Econometrics For Dummies
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In econometrics, the procedure used for forecasting can be quite varied. If historical data is available, forecasting typically involves the use of one or more quantitative techniques. If historical data isn't available, or if it contains significant gaps or is unreliable, then forecasting can actually be qualitative. Quantitative approaches to forecasting in econometrics involve the use of causal and/or smoothing models, whereas qualitative forecasting uses expert consensus and/or scenario analysis.

The image shows the traditional classification of nine different forecasting methods. What you see here isn't exhaustive, but it does include the most commonly used methods.


There's no perfect method for forecasting in a given situation. The best method to choose depends on the information available. However, if more than one method can be applied, forecasters typically use all the methods that are possible and rely on the one with the greatest forecast accuracy.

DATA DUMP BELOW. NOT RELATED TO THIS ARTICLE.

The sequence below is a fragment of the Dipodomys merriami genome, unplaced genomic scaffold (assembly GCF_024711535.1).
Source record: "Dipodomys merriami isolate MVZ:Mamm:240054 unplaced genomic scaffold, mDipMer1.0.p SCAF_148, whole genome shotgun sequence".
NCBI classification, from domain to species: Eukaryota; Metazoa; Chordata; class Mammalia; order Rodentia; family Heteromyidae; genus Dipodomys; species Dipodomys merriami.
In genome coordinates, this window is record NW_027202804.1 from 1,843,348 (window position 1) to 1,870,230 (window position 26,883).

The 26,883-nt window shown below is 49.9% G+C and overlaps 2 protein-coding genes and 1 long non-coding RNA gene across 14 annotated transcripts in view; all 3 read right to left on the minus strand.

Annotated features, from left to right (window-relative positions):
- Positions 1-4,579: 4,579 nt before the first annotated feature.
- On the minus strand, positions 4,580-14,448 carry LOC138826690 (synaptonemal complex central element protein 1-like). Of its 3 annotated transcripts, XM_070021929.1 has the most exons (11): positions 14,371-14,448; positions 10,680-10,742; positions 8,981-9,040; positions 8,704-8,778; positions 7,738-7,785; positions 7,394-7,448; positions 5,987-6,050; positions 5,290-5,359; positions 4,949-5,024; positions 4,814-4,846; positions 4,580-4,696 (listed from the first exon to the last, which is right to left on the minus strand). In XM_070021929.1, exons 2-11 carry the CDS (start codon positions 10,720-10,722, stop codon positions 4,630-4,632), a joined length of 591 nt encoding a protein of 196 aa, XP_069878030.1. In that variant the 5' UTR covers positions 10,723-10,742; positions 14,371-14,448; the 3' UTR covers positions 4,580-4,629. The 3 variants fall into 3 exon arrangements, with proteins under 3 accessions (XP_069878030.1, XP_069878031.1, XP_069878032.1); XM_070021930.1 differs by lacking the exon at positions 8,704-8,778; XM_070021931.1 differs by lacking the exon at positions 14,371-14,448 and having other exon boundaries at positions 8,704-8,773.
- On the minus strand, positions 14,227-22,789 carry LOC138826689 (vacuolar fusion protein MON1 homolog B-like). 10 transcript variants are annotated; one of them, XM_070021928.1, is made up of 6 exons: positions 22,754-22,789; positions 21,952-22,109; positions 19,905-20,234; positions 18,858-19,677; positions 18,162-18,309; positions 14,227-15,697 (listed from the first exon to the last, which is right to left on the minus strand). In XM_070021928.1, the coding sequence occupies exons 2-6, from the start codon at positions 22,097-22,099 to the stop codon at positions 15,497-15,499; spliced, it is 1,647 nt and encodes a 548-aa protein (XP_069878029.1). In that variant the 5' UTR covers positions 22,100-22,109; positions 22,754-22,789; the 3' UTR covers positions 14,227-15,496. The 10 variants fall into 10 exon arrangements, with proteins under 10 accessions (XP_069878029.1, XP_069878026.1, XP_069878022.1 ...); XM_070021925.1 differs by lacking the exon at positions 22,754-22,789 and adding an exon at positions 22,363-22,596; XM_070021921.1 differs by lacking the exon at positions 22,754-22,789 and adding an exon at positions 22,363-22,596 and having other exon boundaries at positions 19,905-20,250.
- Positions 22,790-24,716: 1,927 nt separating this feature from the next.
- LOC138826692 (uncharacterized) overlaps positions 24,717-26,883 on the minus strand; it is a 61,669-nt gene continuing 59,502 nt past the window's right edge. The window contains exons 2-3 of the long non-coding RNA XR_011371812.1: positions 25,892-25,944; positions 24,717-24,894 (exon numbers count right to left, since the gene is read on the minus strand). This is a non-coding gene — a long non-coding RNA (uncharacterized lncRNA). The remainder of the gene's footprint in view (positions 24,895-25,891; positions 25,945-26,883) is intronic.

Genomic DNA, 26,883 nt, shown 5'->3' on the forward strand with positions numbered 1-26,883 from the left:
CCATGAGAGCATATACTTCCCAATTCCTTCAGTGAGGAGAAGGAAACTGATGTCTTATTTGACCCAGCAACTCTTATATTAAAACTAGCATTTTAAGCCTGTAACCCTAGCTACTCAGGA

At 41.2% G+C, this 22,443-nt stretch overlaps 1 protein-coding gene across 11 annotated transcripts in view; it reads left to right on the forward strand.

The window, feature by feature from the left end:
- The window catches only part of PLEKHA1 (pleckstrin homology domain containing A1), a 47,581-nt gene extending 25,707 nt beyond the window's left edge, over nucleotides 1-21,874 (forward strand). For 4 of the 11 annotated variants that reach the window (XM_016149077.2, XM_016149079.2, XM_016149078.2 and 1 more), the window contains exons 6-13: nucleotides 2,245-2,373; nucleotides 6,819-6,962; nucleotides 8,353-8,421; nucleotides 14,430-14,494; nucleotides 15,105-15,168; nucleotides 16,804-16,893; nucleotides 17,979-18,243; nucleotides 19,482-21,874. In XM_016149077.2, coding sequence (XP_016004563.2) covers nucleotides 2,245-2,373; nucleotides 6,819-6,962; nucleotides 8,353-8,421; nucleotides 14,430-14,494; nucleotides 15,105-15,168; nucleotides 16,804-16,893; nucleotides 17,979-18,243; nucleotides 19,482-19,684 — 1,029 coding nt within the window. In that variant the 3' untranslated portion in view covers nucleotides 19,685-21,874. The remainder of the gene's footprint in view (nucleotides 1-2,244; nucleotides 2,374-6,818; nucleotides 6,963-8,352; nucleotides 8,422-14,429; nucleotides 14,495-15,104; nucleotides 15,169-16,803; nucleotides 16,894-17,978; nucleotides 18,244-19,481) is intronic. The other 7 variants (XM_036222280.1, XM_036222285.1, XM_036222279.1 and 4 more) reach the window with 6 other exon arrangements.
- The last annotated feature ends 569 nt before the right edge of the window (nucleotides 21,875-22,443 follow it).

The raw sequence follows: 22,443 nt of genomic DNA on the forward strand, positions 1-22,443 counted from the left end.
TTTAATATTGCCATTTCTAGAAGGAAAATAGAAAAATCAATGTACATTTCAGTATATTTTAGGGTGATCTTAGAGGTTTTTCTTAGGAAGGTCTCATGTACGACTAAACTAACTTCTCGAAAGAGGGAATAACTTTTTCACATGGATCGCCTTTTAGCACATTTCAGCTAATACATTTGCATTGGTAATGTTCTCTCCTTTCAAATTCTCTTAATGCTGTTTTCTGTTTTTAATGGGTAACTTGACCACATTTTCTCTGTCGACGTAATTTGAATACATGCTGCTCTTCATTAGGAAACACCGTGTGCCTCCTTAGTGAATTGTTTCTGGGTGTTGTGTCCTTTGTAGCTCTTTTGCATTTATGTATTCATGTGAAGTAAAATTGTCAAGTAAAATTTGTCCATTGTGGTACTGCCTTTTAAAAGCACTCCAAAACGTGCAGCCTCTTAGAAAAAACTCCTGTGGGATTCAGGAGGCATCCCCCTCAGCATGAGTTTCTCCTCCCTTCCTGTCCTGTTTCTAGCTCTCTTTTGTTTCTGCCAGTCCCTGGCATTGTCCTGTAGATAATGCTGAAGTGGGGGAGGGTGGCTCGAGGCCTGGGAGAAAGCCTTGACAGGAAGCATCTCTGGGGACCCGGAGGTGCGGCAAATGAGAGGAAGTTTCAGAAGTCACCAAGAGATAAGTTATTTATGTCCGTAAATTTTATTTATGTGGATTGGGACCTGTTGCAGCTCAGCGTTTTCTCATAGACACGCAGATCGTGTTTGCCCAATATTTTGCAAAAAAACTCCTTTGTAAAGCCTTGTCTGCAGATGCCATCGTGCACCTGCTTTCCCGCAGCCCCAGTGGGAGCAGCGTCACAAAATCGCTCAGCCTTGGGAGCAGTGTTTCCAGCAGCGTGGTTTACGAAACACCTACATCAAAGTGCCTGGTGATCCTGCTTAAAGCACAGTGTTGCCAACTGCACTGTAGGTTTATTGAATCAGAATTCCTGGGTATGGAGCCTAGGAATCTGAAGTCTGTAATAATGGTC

Always evaluate your forecast's accuracy to determine which forecasting technique is best in your specific application.

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Roberto Pedace, PhD, is an associate professor in the Department of Economics at Scripps College. His published work has appeared in Economic Inquiry, Industrial Relations, the Southern Economic Journal, Contemporary Economic Policy, the Journal of Sports Economics, and other outlets.

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